Fun just to browse but entertaining and enlightening to read.




Utilizing technology that mostly originated with treatments for humans, some animals are now being fitted with custom-designed prostheses.

This effort portrays in clear, simple language and numerous accompanying, attractive color photographs the experiences of a wide variety of animals that have benefitted from prostheses. Felix, a lamb who lost a rear leg to a predator; Fawn, a calf injured at birth; and Allison, a sea turtle missing three of her flippers, are among the animals described. Brutus, a Rottweiler who lost all four feet to frostbite, can now chase squirrels. Some homegrown solutions include such cleverly crafted devices as a Rollerblade wheelchair for a goose, a skateboard for an African tortoise, and a brace with wheels that’s restored mobility to a paralyzed rabbit. Following the brief chapters that focus on specific animals are some that describe the work of three makers of prostheses and orthotics, two of whom wear prosthetic limbs themselves. The text makes it clear that the challenges presented by disabled animals are unique, and each one requires creativity and imagination to surmount myriad obstacles. A refreshing minimum of sidebars makes for easy reading. Each chapter is printed on a different color background; one that employs white text on orange is less easy to read than others.

Fun just to browse but entertaining and enlightening to read. (Nonfiction. 8-14)

Pub Date: Oct. 10, 2017

ISBN: 978-0-544-87966-9

Page Count: 128

Publisher: HMH Books

Review Posted Online: Aug. 21, 2017

Kirkus Reviews Issue: Sept. 1, 2017

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Pretty but insubstantial.


Zommer surveys various bird species from around the world in this oversized (almost 14 inches tall tall) volume.

While exuberantly presented, the information is not uniformly expressed from bird to bird, which in the best cases will lead readers to seek out additional information and in the worst cases will lead to frustration. For example, on spreads that feature multiple species, the birds are not labeled. This happens again later when the author presents facts about eggs: Readers learn about camouflaged eggs, but the specific eggs are not identified, making further study extremely difficult. Other facts are misleading: A spread on “city birds” informs readers that “peregrine falcons nest on skyscrapers in New York City”—but they also nest in other large cities. In a sexist note, a peahen is identified as “unlucky” because she “has drab brown feathers” instead of flashy ones like the peacock’s. Illustrations are colorful and mostly identifiable but stylized; Zommer depicts his birds with both eyes visible at all times, even when the bird is in profile. The primary audience for the book appears to be British, as some spreads focus on European birds over their North American counterparts, such as the mute swan versus the trumpeter swan and the European robin versus the American robin. The backmatter, a seven-word glossary and an index, doesn’t provide readers with much support.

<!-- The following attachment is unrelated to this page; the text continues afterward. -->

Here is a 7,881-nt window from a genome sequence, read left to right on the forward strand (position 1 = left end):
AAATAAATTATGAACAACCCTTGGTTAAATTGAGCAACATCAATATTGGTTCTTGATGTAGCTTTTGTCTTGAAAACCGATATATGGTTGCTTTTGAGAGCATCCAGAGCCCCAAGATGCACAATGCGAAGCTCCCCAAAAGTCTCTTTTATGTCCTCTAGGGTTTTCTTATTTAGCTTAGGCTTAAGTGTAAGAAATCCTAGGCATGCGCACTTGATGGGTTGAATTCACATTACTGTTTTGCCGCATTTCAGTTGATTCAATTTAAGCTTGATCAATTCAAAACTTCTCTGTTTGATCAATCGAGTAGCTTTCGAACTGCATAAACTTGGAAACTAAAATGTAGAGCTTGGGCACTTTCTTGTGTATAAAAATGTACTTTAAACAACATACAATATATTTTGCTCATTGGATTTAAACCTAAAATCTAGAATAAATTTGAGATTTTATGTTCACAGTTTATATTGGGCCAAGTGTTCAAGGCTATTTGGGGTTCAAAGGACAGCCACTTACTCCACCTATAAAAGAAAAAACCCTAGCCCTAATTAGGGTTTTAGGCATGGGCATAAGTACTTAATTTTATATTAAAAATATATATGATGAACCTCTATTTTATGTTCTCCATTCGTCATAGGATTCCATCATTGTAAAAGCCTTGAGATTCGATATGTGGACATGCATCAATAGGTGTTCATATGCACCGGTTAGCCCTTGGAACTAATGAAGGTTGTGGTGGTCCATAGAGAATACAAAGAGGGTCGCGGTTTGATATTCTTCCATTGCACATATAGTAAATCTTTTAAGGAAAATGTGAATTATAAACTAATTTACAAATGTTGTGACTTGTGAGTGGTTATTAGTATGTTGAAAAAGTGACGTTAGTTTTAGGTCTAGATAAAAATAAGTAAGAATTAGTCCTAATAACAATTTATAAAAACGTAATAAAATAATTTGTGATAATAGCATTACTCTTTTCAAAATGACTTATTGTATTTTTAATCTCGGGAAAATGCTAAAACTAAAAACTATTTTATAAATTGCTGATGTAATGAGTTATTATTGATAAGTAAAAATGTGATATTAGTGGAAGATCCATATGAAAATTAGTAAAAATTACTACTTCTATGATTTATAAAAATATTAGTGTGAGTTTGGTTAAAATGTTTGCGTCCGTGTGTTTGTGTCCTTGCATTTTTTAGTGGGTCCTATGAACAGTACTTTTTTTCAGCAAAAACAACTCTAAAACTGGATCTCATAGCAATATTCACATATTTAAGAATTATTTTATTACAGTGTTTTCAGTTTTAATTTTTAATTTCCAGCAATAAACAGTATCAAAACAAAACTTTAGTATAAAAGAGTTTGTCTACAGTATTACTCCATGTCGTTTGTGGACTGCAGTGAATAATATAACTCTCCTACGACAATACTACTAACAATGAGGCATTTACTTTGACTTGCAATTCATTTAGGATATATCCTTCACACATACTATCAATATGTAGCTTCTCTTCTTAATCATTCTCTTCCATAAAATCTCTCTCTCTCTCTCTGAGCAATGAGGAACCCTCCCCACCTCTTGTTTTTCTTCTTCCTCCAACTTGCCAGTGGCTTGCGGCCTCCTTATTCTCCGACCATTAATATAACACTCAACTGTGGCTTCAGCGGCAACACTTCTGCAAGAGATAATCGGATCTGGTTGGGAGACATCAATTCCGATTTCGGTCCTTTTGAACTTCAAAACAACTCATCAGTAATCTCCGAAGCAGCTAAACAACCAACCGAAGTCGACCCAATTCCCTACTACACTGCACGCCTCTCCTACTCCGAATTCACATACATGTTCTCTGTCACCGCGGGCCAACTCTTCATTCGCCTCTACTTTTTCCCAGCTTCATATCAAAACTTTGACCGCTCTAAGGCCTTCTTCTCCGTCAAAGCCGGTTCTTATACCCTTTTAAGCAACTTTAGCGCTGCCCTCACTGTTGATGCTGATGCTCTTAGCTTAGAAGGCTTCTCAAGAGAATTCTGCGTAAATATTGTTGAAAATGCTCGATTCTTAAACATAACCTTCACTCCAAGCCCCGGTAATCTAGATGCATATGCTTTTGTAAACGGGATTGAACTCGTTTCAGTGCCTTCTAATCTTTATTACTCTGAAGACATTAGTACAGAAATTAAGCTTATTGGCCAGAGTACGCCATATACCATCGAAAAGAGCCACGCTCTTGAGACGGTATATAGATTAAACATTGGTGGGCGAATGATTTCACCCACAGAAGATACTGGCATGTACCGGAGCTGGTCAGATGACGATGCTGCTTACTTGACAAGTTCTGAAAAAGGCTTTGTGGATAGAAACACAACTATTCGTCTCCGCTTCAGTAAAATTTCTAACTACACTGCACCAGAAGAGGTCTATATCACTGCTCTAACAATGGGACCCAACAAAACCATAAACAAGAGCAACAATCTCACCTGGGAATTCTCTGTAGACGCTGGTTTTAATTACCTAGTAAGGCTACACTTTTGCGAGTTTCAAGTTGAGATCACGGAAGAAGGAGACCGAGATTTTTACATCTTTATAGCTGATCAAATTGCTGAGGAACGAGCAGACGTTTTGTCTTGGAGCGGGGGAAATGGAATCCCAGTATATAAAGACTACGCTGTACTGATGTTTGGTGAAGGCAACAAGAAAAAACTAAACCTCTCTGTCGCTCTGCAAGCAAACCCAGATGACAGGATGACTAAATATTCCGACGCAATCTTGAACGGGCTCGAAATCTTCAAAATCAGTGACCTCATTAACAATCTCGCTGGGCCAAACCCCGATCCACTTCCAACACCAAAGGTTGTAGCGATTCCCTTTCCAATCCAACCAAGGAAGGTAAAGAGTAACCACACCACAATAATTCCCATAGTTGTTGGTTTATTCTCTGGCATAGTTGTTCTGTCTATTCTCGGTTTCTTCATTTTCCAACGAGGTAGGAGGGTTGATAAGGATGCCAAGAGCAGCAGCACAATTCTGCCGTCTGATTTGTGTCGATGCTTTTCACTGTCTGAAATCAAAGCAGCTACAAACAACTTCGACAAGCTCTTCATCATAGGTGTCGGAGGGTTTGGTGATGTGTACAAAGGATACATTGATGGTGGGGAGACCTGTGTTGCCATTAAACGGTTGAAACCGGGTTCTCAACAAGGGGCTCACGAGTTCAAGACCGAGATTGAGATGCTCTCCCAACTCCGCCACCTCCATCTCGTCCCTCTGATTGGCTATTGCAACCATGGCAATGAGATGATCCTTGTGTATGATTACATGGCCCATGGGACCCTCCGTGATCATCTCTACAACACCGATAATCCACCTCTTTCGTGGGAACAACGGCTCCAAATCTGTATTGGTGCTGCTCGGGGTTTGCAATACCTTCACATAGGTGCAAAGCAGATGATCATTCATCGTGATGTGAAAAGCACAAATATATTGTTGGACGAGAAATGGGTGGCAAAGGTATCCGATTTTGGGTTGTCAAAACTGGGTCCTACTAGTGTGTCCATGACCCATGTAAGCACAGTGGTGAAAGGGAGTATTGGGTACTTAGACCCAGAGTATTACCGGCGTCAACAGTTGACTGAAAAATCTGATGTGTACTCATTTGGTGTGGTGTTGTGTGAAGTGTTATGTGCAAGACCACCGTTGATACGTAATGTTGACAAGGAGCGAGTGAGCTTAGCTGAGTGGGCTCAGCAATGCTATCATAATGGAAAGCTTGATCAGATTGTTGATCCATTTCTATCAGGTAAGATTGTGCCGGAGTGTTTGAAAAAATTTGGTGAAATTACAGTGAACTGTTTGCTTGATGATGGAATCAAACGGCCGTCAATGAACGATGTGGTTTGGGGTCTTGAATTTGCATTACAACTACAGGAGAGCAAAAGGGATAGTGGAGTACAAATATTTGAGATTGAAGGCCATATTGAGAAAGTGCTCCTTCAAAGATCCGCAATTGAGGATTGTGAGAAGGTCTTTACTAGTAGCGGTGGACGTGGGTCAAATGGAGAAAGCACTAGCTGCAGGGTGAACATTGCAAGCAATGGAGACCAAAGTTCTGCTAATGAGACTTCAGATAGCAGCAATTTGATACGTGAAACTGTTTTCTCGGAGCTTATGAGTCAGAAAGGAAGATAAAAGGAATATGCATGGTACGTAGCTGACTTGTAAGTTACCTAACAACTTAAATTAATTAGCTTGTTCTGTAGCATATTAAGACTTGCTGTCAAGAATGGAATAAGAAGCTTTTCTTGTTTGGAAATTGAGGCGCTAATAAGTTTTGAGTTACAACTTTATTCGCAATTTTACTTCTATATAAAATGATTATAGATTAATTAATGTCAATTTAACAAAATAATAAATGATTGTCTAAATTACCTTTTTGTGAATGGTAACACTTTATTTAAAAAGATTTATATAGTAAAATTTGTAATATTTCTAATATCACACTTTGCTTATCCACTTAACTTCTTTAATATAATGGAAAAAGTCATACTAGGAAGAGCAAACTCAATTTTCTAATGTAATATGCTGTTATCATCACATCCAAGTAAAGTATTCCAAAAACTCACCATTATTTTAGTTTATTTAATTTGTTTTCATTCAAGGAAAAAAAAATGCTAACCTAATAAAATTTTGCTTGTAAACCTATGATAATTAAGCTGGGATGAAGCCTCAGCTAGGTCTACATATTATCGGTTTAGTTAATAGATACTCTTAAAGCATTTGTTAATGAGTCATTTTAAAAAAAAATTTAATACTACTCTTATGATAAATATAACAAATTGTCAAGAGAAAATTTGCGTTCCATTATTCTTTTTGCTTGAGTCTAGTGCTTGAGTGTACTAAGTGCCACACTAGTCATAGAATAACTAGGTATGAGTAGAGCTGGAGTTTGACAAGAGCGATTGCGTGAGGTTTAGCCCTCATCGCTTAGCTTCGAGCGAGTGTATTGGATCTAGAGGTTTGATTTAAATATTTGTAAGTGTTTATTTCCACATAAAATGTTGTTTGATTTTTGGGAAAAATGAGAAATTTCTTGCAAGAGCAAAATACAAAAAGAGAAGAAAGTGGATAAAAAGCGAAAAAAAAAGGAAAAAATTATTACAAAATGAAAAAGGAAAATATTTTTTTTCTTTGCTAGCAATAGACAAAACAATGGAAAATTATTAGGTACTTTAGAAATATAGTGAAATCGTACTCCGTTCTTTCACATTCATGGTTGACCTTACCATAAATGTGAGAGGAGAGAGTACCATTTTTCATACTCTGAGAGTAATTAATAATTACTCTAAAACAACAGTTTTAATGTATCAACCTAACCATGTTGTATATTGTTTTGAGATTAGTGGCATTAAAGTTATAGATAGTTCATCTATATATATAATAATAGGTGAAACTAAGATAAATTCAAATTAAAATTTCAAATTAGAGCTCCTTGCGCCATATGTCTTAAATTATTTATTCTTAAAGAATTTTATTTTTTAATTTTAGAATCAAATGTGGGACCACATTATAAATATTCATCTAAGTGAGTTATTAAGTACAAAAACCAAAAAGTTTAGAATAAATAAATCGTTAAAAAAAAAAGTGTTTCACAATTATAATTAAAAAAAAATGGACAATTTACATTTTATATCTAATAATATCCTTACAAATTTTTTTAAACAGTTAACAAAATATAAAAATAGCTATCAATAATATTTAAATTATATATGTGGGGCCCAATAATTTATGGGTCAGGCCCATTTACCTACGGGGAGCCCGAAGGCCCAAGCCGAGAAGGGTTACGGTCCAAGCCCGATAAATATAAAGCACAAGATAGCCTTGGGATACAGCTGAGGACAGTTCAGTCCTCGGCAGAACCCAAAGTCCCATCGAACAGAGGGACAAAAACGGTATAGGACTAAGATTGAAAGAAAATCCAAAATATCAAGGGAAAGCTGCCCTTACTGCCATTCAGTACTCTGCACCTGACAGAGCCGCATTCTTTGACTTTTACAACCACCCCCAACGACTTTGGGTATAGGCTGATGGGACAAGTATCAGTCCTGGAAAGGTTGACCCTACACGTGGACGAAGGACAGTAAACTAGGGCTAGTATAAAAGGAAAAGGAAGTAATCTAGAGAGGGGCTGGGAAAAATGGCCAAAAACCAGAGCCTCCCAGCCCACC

Pretty but insubstantial. (Nonfiction. 8-12)

Pub Date: June 4, 2019

ISBN: 978-0-500-65151-3

Page Count: 64

Publisher: Thames & Hudson

Review Posted Online: April 14, 2019

Kirkus Reviews Issue: May 1, 2019

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A splendid volume for young adventurers.



Based on her work with middle-school students, Long offers lessons on how to stay healthy and out of trouble while awaiting rescue, the same lessons taught to adults in her survival classes.

Her matter-of-fact, no-nonsense tone will play well with young readers, and the clear writing style is appropriate to the content. The engaging guide covers everything from building shelters to avoiding pigs and javelinas. With subjects like kissing bugs, scorpions, snow blindness and “How going to the bathroom can attract bears and mountain lions,” the volume invites browsing as much as studying. The information offered is sometimes obvious: “If you find yourself facing an alligator, get away from it”; sometime humorous: Raccoons will “fight with your dog, steal all your food, then climb up a tree and call you bad names in raccoon language”; and sometimes not comforting: “When alligators attack on land, they usually make one grab at you; if they miss, you are usually safe.” But when survival is at stake, the more information the better, especially when leavened with some wit. An excellent bibliography will lead young readers to a host of fascinating websites, and 150 clipart-style line drawings complement the text.

A splendid volume for young adventurers. (index not seen) (Nonfiction. 9-14)

Pub Date: May 1, 2011

ISBN: 978-1-56976-708-5

Page Count: 224

Publisher: Chicago Review Press

Review Posted Online: April 5, 2011

Kirkus Reviews Issue: April 15, 2011

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